(AP) — The death toll from massive mudslides in Sierra Leone’s capital was certain to rise Tuesday as bodies washed up on a beach and workers searched for an untold number of people buried in their homes.
Authorities have said more than 300 people were killed in and around Freetown on Monday following heavy rains. Many were trapped under tons of mud as they slept.
The Connaught Hospital mortuary in central Freetown was overwhelmed on Tuesday, with more than 300 bodies spread on the floor.
“The magnitude of the destruction as a result of the disaster is such that the number of victims in the community who may not come out alive may likely exceed the number of dead bodies already recovered,” said Charles Mambu, a civil society activist and resident of one affected area, Mount Sugar Loaf.
In a sign of hope, he said, “two bodies were brought out alive from the debris last evening.”
Government spokesman Cornelius Deveaux said rescue operations began early Tuesday to remove people still believed to be buried in the rubble. Heavy equipment was deployed to dig into the piles of red mud.
Deveaux said definitive death figures were unknown “as the mortuary is overwhelmed with corpses — men, women and children.”
Many bodies were in a horrible state, missing arms, heads or legs, Deveaux said, adding that proper burials will be vital in keeping disease at bay. “Contingency plans are being put in place to mitigate the outbreak of disease like cholera,” he told a local radio station, FM 98.1.
Sulaiman Parker, the environmental protection officer in the Freetown City Council, said bodies will be buried in the next 48 hours.
Some rescue workers and volunteers dug overnight through the mud and debris with their bare hands in a desperate search for missing relatives. Military personnel have been deployed to help with the operation in the impoverished West African nation.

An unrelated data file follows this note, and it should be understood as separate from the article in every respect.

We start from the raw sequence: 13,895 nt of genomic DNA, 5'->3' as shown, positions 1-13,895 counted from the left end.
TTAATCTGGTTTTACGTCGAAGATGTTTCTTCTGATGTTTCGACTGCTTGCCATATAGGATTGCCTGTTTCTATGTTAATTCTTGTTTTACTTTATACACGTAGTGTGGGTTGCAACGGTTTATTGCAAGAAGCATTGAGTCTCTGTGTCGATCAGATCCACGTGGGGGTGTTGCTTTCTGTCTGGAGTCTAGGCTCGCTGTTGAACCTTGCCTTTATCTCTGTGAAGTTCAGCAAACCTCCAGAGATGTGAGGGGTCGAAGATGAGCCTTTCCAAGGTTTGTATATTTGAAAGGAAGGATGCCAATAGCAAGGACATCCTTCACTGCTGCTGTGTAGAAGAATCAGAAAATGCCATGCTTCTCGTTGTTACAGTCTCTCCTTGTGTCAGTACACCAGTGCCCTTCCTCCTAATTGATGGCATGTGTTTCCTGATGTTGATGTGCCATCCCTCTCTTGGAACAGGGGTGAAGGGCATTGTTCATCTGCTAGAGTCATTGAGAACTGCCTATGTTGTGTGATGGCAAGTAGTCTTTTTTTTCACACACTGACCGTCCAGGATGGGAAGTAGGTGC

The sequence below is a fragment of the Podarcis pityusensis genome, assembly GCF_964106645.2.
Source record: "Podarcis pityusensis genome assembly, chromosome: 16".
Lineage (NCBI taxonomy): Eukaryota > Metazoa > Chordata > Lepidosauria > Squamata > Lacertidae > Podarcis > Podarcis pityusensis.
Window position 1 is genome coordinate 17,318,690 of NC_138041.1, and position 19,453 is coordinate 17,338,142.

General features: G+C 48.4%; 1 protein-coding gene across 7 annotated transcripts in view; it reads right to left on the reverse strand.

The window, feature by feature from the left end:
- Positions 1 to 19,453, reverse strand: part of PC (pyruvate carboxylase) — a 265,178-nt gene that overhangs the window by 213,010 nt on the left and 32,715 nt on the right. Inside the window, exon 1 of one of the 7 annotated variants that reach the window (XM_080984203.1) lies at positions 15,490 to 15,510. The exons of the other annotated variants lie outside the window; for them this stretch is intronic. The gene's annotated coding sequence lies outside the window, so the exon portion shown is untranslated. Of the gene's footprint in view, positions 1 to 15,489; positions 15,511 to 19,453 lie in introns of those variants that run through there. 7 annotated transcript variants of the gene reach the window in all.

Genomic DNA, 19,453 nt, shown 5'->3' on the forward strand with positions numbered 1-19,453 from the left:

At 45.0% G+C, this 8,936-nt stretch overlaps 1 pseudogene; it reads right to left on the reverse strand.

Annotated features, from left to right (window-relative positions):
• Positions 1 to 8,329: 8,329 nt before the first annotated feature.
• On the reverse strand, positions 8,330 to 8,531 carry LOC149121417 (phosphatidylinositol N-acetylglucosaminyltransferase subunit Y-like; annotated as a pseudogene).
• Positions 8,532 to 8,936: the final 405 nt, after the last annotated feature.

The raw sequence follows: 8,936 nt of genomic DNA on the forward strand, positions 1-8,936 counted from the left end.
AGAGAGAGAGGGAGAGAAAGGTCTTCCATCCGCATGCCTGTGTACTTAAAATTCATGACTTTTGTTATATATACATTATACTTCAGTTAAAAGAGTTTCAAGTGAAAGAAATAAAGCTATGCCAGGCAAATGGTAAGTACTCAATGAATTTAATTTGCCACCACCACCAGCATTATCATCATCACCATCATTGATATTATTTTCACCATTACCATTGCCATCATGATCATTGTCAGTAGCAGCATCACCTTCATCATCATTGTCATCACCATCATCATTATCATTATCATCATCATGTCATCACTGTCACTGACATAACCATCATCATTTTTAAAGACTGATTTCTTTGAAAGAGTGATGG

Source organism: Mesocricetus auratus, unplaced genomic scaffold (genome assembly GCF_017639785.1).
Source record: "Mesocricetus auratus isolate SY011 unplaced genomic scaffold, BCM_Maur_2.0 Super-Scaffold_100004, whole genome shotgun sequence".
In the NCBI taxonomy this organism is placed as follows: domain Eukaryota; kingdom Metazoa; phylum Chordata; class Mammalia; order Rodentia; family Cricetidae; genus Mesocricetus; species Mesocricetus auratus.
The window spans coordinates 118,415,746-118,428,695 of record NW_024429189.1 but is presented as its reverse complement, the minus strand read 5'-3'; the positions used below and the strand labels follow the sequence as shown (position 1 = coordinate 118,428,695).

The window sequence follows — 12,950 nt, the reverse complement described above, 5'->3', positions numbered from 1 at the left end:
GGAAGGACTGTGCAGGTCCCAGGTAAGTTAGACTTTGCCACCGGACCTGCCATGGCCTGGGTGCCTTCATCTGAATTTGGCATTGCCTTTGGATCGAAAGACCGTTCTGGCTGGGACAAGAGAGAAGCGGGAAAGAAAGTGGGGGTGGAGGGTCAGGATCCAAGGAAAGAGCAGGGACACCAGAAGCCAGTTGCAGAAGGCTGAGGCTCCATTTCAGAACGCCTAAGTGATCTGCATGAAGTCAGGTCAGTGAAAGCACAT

Initial Red Cross estimates have said as many as 3,000 people are left homeless and the figure is expected to rise. Communications and electricity also have been affected.
The Sierra Leone National Broadcasting Corp. showed people trying to retrieve the bodies of relatives, and others carrying the dead to the morgue in rice sacks.
The president’s office released a statement encouraging people to relocate to safer parts of Freetown and sign up at registration centers. The office made no mention of a death toll.
“In places, entire communities seem to have been washed away and whatever is left is covered in mud,” said Abdul Nasir, program coordinator for the International Federation of Red Cross and Red Crescent Societies.
Many of the impoverished areas of Sierra Leone’s capital are close to sea level and have poor drainage systems, exacerbating flooding during the rainy season. Freetown also is plagued by unregulated building of large residential houses in hilltop areas.
Deforestation for firewood and charcoal is one of the leading factors of worsening flooding and mudslides. Freetown’s drainage channels also are often clogged because of garbage dumping due to insufficient sanitation services in many areas.